Cooking with Dominican Love

I’m Dominican.  My parents are from the Dominican Republic and my sisters and I were born in the U.S., but I am Dominican.  Dominican by the language I speak….the music I dance to….the customs & traditions I will pass down to my children… and so many other aspects of my culture that make me who I am.  I especially love my dominican food.  Luckily for my husband I love to cook (and bake).  I started cooking when I was just 6 years old.  My mother taught me how to make white rice, red beans, and chicken, called “La Bandera” (the flag) among Dominicans.  This is the most traditional meal in the D.R.  You can walk into a Dominican restaurant and ask for “La Bandera“and you will get a plate of rice, beans, and whatever meat they are cooking that day.  It is delicious!

When I met my husband I thought I was going to be in trouble in the cooking department because I wasn’t sure if he would like rice and beans.  Come to find out he is from New Orleans and they love rice and beans.  The food in New Orleans is very similar to Caribbean and latin american food and it’s been smooth sailing for us every since!

One thing I always have on hand in my kitchen is sofrito. Sofrito is an aromatic puree of vegetables and herbs that serves as the base for a lot of spanish and latin american dishes.  I have created this video tutorial to show you one way to make and store your own sofrito.  You can switch up the ingredients to include aromatics that you like in your food.  If you like more heat you can add jalapeño or habanero peppers.  If you like red bell peppers instead of green bell peppers you can use that instead. It is really up to you.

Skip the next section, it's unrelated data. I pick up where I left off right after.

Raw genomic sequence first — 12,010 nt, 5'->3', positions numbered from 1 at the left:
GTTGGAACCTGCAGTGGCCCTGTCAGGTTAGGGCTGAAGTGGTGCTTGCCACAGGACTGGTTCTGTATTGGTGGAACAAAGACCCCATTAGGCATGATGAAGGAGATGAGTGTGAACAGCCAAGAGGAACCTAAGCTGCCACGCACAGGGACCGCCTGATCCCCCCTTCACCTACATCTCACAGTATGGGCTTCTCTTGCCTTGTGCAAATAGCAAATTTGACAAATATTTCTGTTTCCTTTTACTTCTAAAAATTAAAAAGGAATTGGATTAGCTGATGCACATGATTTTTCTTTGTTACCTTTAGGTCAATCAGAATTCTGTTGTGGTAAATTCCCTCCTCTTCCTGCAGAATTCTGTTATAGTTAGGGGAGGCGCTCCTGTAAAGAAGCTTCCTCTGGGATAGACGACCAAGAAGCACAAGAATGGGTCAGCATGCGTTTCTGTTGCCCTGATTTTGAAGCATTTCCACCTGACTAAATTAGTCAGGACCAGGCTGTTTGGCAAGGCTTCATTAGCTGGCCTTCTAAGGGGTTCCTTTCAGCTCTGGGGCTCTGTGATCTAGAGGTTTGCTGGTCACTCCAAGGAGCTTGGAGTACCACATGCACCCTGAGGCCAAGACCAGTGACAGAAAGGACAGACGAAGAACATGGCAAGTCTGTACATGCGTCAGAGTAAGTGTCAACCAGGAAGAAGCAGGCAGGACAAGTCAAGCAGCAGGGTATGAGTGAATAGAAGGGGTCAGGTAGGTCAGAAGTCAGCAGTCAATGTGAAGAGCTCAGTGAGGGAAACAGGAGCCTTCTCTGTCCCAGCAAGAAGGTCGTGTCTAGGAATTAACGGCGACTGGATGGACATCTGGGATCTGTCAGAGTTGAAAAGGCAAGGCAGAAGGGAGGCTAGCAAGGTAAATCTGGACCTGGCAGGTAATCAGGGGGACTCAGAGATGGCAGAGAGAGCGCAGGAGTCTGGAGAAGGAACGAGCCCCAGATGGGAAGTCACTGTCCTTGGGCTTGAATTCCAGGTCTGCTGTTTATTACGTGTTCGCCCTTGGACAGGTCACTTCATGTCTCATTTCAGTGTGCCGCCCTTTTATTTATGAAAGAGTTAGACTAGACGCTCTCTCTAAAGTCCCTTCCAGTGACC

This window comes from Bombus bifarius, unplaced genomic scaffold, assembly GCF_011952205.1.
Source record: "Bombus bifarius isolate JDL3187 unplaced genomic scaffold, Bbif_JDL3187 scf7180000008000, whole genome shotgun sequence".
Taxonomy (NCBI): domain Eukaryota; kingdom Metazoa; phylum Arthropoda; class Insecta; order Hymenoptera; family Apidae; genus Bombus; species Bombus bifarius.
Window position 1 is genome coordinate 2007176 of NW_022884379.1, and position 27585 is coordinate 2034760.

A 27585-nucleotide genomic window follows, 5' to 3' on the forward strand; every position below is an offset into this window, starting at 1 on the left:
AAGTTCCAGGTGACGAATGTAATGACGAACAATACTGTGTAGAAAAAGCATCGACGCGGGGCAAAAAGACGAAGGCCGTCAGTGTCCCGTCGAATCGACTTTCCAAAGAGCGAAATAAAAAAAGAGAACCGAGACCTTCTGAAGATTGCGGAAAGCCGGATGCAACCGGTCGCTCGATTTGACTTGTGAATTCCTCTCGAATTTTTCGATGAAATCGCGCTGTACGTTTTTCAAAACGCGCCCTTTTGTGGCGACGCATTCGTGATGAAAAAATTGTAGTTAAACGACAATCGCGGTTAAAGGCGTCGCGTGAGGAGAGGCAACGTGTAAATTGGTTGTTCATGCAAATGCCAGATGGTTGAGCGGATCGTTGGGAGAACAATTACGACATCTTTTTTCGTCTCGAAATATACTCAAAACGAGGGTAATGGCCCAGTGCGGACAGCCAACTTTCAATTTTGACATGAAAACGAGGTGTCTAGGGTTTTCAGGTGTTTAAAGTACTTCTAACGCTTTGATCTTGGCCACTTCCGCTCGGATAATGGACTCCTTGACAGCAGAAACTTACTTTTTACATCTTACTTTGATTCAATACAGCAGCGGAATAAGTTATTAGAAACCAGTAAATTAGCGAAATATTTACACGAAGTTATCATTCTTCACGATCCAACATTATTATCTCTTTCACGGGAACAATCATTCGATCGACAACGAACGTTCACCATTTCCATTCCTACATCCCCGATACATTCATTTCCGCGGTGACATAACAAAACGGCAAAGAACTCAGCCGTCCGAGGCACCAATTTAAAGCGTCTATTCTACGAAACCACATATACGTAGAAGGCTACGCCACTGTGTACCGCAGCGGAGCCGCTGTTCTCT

If you have never tried your hand at Caribbean or latin cooking… I highly recommend you do! Enjoy this tutorial and please comment and let me know what dishes you make with your sofrito!

9 replies on “Cooking with Dominican Love

  • Anonymous

    I love all your videos. You are an inspiration to me….I’m so proud to hear you are also Dominican. I’m currently living in Santiago D.R recently moved here from Texas. I’m learning so much from your sewing videos. Thank You 🙂


  • Annie Payano

    I also are dominican, but I grow up in Puerto Rico, now living in Florida. I also do My Sofrito, most like the way you do, but I placed it on a jar, cause I use frequently. I congratulate you, and you made me feel proud. I also quilt, so I will be following you in those, too. I just discover your site, today–12/26/2011. Congratulations, keep the good work!!!!

  • Anonymous

    I too make my own sofrito but, I save my plastic container from egg which holds 1 1/2 tablespoons each giving me 24 cubes, then freeze them once frozen I remove them, placing the sofrito cube in a freezer bag…they last up to a month…love you blog, I also quilt not to many Spanish quilters around.

  • Anonymous

    By accident i found this site, and what a great find! I love this recipe as its easy to make, ingredients are simple and easy to find and mostly it tastes great.. i recently seasoned my chicken with sofrito and let it marinate over night. My family loved it. Presently i am following her 12 video quilt series. Loving it. Its like having my own class! Highly recommend this recipe, and tuturials

  • Unknown

    Hey Vanessa,

    Like you I am also Dominican. I was born in DR, my mom is from Puerto Plata and dad is from San Pedro. I first found you when I stumbled your soap making tutorial. I recently took up sewing, and I saw your interview video, I had to chuckle when you said you were from Gainesville, FL because I moved out of there a year ago! Boo! To Wisconsin. Anyways, I wanted to congratulate you on your awesome website and for your tutorials. I pretty much follow the same sofrito recipe, I add basil and parsley too. One thing I do do different, is that I use ice cube trays. Once they set, I transfer them to a ziplock bag. Usually depending on how many people I feed, I need 1 to 2 cubes. There are different sizes for icecubes, so you can make wider/taller sofrito cubes to meet your needs.

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